U.S seafood landings reached a 17-year high in 2011, thanks in part to rebuilding fish populations, and the value of landings also increased, according to a new report released by NOAA.
According to the report, Fisheries of the United States 2011, U.S. commercial fishermen landed 10.1 billion pounds of fish and shellfish in 2011, valued at $5.3 billion, an increase over 2010 of 1.9 billion pounds and more than $784 million. Much of the increase is due to higher catches of Gulf menhaden, Alaska pollock, and Pacific hake, also known as whiting.
More than 10 million recreational saltwater anglers in the United States took 69 million marine fishing trips in 2011 and caught 345 million fish, releasing nearly 60 percent of them alive. Spotted sea trout remained the top catch for recreational anglers, with 41 million caught in 2011. Atlantic croaker, sand sea trout, spot, and kingfishes were the other most common catches for saltwater anglers last year.
The report shows that the average American ate 15 pounds of fish and shellfish in 2011, less than the 2010 figure of 15.8 pounds. Altogether, Americans consumed 4.7 billion pounds of seafood, making the U.S. second only to China in seafood consumption.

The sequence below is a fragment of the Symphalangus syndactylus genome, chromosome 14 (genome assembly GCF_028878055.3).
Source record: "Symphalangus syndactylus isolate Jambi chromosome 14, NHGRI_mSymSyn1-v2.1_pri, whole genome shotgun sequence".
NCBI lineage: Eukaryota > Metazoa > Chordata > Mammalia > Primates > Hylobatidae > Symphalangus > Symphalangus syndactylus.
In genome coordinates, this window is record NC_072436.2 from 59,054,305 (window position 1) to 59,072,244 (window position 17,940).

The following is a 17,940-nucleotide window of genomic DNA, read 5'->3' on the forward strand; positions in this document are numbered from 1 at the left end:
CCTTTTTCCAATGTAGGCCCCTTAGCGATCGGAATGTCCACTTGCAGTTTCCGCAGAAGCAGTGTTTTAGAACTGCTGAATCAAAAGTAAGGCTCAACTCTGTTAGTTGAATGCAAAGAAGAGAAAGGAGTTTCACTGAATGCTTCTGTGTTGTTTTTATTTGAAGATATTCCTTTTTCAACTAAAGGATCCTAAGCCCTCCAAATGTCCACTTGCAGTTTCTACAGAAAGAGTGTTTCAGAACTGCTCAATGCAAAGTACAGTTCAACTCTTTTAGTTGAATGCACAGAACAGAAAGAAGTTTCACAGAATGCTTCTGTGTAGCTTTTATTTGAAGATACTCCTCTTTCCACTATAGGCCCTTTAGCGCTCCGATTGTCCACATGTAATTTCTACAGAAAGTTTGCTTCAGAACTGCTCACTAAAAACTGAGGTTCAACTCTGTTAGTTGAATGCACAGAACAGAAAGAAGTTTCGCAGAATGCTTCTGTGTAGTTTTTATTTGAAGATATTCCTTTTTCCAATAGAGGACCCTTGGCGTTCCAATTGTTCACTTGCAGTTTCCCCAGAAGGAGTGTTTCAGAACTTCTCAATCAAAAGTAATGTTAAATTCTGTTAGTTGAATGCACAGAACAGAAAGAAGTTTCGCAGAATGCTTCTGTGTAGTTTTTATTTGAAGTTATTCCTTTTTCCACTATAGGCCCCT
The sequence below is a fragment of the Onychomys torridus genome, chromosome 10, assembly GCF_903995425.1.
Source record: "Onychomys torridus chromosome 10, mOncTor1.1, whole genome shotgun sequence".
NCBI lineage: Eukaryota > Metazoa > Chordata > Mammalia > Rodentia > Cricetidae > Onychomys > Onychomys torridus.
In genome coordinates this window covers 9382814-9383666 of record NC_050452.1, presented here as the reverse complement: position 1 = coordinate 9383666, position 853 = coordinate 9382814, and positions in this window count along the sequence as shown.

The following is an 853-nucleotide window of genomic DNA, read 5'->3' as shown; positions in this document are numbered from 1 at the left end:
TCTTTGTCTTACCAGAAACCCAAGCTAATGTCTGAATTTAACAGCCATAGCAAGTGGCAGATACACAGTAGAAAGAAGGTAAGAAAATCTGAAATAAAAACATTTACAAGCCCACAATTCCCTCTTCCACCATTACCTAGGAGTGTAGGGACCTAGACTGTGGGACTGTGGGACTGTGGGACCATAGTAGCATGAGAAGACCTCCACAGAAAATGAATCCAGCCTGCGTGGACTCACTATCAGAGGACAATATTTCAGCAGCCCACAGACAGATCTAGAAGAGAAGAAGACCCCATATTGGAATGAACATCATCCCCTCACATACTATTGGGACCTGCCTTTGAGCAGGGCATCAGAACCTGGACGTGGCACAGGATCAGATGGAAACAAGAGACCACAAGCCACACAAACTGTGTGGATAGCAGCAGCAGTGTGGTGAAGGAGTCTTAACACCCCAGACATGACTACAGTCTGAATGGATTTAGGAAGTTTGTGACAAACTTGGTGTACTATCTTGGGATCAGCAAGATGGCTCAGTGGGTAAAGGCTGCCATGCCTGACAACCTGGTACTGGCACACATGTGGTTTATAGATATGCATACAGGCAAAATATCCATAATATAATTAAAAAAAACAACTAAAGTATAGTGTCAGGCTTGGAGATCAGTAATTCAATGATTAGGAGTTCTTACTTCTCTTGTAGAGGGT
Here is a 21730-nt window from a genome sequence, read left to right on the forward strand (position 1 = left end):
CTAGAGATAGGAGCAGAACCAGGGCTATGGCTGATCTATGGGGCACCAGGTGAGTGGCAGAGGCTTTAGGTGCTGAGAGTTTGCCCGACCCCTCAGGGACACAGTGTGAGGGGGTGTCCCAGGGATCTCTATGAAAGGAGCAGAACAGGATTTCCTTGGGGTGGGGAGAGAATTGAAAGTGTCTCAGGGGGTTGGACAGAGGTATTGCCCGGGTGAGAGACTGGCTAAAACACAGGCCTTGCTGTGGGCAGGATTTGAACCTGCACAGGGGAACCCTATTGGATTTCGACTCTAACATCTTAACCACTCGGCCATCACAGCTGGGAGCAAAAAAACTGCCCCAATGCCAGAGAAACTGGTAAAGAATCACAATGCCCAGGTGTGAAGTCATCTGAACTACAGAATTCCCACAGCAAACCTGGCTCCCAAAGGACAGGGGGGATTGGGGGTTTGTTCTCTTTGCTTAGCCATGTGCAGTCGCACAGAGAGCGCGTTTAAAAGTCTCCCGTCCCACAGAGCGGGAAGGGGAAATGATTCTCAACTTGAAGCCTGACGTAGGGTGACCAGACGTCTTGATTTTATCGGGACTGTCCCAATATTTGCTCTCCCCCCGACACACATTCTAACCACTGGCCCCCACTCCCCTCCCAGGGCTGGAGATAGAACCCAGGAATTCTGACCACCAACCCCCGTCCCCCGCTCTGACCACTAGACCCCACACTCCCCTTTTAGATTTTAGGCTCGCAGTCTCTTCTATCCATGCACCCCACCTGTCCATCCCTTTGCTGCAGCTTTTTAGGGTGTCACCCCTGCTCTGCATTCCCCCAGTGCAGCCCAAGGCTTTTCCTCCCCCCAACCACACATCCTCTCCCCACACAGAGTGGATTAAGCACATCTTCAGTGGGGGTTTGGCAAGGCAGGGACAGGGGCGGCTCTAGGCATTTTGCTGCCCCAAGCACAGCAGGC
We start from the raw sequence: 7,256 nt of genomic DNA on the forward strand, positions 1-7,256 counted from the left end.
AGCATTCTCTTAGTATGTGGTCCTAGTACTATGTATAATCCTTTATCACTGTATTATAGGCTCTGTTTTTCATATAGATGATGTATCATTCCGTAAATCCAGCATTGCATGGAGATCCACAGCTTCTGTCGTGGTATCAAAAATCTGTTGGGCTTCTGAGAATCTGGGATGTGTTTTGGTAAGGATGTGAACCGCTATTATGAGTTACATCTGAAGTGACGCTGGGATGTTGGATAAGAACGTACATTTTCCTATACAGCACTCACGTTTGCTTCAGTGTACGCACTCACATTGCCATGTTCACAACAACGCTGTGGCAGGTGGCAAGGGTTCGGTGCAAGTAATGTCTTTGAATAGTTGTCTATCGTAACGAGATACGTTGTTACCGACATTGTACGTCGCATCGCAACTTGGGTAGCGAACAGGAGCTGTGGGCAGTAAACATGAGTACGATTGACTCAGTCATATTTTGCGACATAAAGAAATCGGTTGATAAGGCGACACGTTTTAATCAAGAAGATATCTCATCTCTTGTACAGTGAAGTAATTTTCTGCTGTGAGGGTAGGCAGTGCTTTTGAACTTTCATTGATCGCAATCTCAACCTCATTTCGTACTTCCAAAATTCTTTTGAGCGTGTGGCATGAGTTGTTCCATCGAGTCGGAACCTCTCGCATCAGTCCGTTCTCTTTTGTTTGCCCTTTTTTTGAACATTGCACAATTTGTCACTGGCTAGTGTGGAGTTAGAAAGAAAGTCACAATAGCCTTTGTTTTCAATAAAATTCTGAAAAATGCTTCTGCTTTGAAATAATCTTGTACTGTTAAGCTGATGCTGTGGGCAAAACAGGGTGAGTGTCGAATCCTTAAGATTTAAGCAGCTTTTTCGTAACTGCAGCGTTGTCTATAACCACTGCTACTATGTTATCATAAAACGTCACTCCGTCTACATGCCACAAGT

In 2011, about 91 percent of seafood consumed in the U.S. was imported, up five percent from 2010. However, a portion of this imported seafood is caught by American fishermen, exported overseas for processing and then re-imported to the U.S. The top three imports are shrimp, canned tuna, and tilapia fillet.
Almost half of imported seafood comes from aquaculture, or farmed seafood. America’s aquaculture industry currently meets less than five percent of U.S. seafood demand, producing primarily oysters, clams, mussels, and some finfish, including salmon.
“By promoting sustainable domestic aquaculture to complement rebuilt wild fisheries, we can create more jobs and provide additional local sources of seafood that meet the highest standards for environmental protection and food safety,” said Rauch.